Growing your own herbs can be easily done on a window sill or a balcony if you do not have a garden. Picking them fresh is ideal to benefit from the active ingredients contained in the essential oils of herbs. When I have a glut of fresh herbs, I blitz them in the food-processor with garlic, seasoning and a little olive oil. I freeze this mixture in ice cube trays and defrost a cube as a salad dressing or let it melt over hot dishes when I can’t get fresh herbs. Herbs frozen like this can keep for up to 3 months.
What areas of nutrition do plant based eaters need to be aware of when choosing things to cook in the kitchen?
For me, it’s the difference between organic and non-organic plants.
Non-organic plants may have been sprayed many times with pesticides, herbicides, insecticides, or other chemicals. An average apple may have been sprayed up to seventeen times or more. Research shows that the beneficial effects of plants may actually be undermined by these chemicals.
An organic plant has had the chance to grow without any interference. It creates its own natural defences; ensuring a complete array of health-giving phytonutrients to protect it from the sun, bugs and neighbouring plants, to ensure its survival. Plants that have been sprayed with toxic chemicals have no reason to create natural protection, so the phytonutrient content of these plants may be reduced. With non-organic plants, we may also consume residues from the toxic chemicals used, requiring the body to work harder to detoxify and deal with these substances. I personally prefer to use Bio-dynamic certified foods because producers work with and respect nature, and fruits and vegetables are never sprayed.
Which cuisines are you most inspired by in the kitchen and what is your signature dish?
Despite my Michelin-star training in Classic French Cuisine, my evolution quickly and naturally went from Mediterranean-inspired to Japanese-style cooking; walking away from the usual cream and butter-laden recipes. As a private chef, I have been able to develop my own repertoire, creating exquisite recipes which are also healthy. This sets me apart from other chefs, and means that I can provide exactly what my high- profile clients want: nutrient-dense and delicious food.
Today, my style of cuisine could be called a ‘nutritious fusion’, encompassing the best and healthiest foods and methods from all around the world, to create dishes which burst with taste and flavour, and can also be used therapeutically.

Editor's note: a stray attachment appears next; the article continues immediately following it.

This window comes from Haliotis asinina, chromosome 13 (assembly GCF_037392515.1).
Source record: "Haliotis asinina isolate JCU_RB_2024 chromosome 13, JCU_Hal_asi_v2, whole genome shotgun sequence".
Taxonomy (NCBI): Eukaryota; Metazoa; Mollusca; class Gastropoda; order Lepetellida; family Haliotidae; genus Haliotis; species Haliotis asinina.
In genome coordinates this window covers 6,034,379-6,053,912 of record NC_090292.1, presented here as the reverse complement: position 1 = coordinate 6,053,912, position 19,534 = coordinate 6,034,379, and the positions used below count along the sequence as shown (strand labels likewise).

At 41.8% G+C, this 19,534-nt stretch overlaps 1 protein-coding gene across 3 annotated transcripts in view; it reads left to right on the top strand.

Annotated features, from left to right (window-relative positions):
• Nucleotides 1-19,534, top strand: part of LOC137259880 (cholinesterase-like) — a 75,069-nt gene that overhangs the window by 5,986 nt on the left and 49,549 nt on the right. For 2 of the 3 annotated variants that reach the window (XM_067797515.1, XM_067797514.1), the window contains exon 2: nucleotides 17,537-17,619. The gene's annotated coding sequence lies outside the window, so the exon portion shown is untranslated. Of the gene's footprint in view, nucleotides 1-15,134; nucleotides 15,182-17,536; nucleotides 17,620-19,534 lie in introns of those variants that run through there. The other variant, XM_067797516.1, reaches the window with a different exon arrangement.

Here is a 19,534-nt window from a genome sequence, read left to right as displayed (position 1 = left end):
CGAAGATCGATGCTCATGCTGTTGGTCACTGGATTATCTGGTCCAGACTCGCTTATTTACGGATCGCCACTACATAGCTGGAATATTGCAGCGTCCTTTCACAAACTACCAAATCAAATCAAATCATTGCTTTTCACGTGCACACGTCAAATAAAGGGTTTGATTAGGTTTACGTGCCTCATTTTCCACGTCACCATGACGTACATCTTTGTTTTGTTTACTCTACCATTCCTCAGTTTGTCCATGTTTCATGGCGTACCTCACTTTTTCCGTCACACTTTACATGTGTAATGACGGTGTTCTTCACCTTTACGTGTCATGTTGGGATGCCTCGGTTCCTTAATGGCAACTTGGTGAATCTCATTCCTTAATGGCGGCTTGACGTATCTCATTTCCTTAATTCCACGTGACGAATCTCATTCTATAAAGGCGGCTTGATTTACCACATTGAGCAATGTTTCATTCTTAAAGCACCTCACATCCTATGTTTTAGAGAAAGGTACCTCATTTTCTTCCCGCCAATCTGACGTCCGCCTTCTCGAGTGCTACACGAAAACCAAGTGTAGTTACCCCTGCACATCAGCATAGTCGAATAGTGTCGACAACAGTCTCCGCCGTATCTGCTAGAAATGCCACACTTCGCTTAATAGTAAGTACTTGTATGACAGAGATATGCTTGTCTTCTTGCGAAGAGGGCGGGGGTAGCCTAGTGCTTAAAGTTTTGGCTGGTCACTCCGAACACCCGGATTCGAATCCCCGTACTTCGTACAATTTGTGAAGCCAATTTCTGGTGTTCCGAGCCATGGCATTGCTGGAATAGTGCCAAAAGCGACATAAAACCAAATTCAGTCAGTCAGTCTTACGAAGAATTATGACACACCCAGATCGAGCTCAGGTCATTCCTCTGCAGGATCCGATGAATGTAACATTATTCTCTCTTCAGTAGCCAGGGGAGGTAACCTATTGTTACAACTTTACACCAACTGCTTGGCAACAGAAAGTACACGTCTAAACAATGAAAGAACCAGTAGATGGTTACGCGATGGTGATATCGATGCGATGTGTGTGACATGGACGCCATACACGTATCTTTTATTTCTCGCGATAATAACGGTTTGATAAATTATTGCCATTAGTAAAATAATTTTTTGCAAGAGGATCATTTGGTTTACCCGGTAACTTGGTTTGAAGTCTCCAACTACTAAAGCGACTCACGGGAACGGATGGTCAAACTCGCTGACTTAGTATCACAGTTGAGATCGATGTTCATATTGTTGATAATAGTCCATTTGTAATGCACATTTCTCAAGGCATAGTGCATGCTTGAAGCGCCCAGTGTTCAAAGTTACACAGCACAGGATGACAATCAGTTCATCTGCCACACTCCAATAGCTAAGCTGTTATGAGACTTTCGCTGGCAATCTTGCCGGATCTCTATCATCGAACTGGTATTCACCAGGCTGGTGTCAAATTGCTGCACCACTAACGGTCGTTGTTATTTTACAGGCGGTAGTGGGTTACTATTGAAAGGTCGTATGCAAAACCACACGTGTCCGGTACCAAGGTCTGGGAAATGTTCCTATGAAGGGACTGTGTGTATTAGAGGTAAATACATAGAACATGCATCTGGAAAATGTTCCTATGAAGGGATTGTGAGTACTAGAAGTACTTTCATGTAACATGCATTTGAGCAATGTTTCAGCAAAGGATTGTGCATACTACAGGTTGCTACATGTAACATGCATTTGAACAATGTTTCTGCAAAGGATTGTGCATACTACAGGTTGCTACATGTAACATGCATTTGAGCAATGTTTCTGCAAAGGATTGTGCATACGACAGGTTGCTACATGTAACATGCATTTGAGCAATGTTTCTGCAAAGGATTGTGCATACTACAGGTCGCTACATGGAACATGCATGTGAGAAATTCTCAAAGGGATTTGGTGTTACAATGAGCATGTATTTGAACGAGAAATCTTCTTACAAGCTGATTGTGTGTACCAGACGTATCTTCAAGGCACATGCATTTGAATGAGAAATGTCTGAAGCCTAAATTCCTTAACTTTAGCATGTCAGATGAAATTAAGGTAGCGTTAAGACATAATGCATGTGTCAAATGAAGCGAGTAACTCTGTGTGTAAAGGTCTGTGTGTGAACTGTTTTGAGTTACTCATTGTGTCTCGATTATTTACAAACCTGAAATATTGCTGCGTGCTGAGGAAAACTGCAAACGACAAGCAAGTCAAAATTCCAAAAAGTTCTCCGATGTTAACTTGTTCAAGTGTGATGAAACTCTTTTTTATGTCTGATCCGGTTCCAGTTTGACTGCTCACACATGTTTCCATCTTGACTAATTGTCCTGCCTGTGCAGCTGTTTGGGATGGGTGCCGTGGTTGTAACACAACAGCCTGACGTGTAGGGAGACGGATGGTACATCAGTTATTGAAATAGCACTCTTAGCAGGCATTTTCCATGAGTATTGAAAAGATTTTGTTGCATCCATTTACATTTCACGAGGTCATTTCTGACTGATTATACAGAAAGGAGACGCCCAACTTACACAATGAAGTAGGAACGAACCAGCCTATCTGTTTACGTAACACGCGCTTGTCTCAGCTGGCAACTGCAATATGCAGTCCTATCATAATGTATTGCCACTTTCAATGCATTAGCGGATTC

Lately I’ve been experimenting with variations of a full Vegan Soufflé, both sweet and savoury, devoid of any thickener or additives. I think I’m set to make that one my new signature dish.
- CNM (College of Naturopathic Medicine) is the UK’s leading training provider in a range of natural therapies, including Diploma Courses in Naturopathic Nutrition, Herbal Medicine, Acupuncture, Homeopathy, Naturopathy, CNM Natural Chef and CNM Vegan Natural Chef Training, all based on the naturopathic approach. Colleges across the UK and Ireland. For further information visit naturopathy-uk.com or call 01342 410 505.
CNM’s Vegan Natural Chef Training
The CNM Vegan Natural Chef is a 3 part course covering everything you need to know to become a successful plant-based chef, from how the digestive process works, to working with plant-based proteins, to building a culinary career! CNM’s Vegan Natural Chef Training consists of 420 hours of life-changing education. You will then need to complete an internship of an additional 100 hours.
CNM’s Vegan Natural Chef Training has been developed to meet the growing demands of a society increasingly interested in plant-based food that supports and promotes health.
CNM Vegan Natural Chef Students are taught to prepare delicious gourmet meals that focus on nutritional value. Whole, organic, fresh and minimally processed foods are procured in season. As no single dietary regimen is appropriate for everyone, we teach how individualised food can enhance health.
The number of people living a plant-based life is soaring with no signs of slowing down. This course is for you if you already eat a plant-based diet or if you want to learn everything you need to do so. Whether you want to know more simply so that you can serve up truly healthy and delicious plant-based food for your family, or you want to turn your knowledge into a successful career – this course is for you.
Length of study: 9-10 months, 520 hours, part-time
Anatomy & Physiology: 60 hours
Basics of Nutrition: 60 hours
Kitchen: 140 hours + 160 hours home assignments
Internship: 100 hours
CNM Diploma: Dip. Vegan Natural Chef